How I created a new task management app by Neil Cottrell, CEO LexAble

Posted by on 30th March 2020

Like many people with dyslexia and mental health, I struggle to keep on top of what I’m doing. When I looked around for a mainstream solution, I soon realised nothing met my needs. So I decided to create my own.

I looked at the evidence-based academic research to see what would work for people who were more visual and less linear. 

Identifying the need

arm holding lightbulbI spoke to assessors, study skills tutors, AT trainers and disability advisers and it confirmed to me that there was a gap in the market. What did I want in a new task management app, and what did I want it to look like?

We tried out some ideas on students with dyslexia, neurodiversity conditions and mental health difficulties. They were all in receipt of the Disabled Students’ Allowance (DSA), and during the interviews, they discussed what they found most challenging.

 

What we discovered…

 

I’m overwhelmed!

‘Too much info, I’d feel overwhelmed. I’d look at a long list, panic, close it and never look again.’

‘If I can’t see it, I can’t remember it.’ 

Soundbites from student user-testing group 

We understand it’s easy for students to feel overwhelmed, and that it can be difficult for them to find their way around lists. That’s why we tried different ways of presenting tasks during our usability tests. We avoided long lists by making things visual and only showing what was most important at that moment.  In a single glance, the student could see where they’re at and what comes next. And it made a real difference.

 

Student with head in handsI’m stressed!

‘I just need to know where to start.’

“When in lectures at University, I take notes of things that I need to do, but when I get home, I’ve forgotten and can’t work out what’s the most important task to start with.”

Soundbites from student user testing focus group

 

People with dyslexia or anxiety often have issues with their working memory. They often find it hard to plan ahead or recall what they intended to do. Some describe it as a ‘fog’ in their head or ‘too much noise’ that gets in their way. They read, but don’t get the message.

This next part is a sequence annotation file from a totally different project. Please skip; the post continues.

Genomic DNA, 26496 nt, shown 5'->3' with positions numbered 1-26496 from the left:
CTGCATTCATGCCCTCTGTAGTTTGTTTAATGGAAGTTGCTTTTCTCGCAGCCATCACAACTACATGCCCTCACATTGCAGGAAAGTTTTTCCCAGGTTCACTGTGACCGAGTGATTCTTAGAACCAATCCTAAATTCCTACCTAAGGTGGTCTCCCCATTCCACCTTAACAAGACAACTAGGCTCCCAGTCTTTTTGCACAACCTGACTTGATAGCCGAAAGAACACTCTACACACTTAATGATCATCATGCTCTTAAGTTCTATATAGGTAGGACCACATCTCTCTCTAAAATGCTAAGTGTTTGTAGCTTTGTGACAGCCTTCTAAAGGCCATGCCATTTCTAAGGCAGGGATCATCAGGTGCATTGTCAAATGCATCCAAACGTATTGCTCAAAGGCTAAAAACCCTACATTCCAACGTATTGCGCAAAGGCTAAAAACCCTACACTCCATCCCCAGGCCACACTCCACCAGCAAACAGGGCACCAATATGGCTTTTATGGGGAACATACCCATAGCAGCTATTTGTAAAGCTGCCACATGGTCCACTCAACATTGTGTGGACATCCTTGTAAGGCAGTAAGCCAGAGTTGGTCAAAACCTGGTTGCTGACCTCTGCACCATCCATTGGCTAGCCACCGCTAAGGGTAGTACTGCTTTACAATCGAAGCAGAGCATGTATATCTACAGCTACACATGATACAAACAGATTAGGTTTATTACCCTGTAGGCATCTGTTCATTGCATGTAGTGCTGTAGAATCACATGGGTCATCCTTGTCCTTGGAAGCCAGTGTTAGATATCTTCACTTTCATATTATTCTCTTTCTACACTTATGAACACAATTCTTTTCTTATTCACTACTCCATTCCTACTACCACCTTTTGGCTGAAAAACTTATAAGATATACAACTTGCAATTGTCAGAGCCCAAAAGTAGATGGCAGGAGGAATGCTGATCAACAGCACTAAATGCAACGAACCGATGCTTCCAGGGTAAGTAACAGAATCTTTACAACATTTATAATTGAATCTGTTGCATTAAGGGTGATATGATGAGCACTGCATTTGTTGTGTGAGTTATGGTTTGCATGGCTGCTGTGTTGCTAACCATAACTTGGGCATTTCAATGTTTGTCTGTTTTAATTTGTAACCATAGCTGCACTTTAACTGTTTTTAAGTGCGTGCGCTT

So that’s when we knew it was essential to create our unique ‘Visual Overview’ feature, which gives students an overview of all their projects and associated tasks in one place. The visual approach reduces the load on their working memory and reading. They can see the big picture all at once. Then, instead of working through a long list, they can hide the bits they don’t need until later.

Planning with pen and paperI get distracted!

‘When I have lots to do, I just don’t see what’s most important.’

‘I know what I’m doing now, and I know there are other things to do, but I can’t remember them and I don’t know if they’re urgent.’

Soundbites from student user testing focus group

 

Learning to prioritise can be difficult. People with dyslexia or difficulties with working memory can’t retain and process lots of things at once.

Other task management systems rely on lists, which put big demands on reading and working memory. It can be tiring and time-consuming for students with dyslexia and/or mental health issues, and they end up with a fragmented picture of what they need to do. They’ll often go for the easiest task or one that’s at the forefront of their mind, rather than the most urgent.

After extensive research, development and testing, Global Tasks was born. And it’s designed to help anyone who struggles with managing and organising their workload.

 

Global Tasks helps people:  

Global Tasks on screen

  • Understand their projects and tasks at a glance
  • Dive into the details of a project and then step back to see the bigger picture  
  • Easily navigate around their tasks and projects with minimal reading or working memory required
  • Feel on top of their work

 

To find out more about how Global Tasks can help you or your students, get in touch today or read more.

Thanks, 

Neil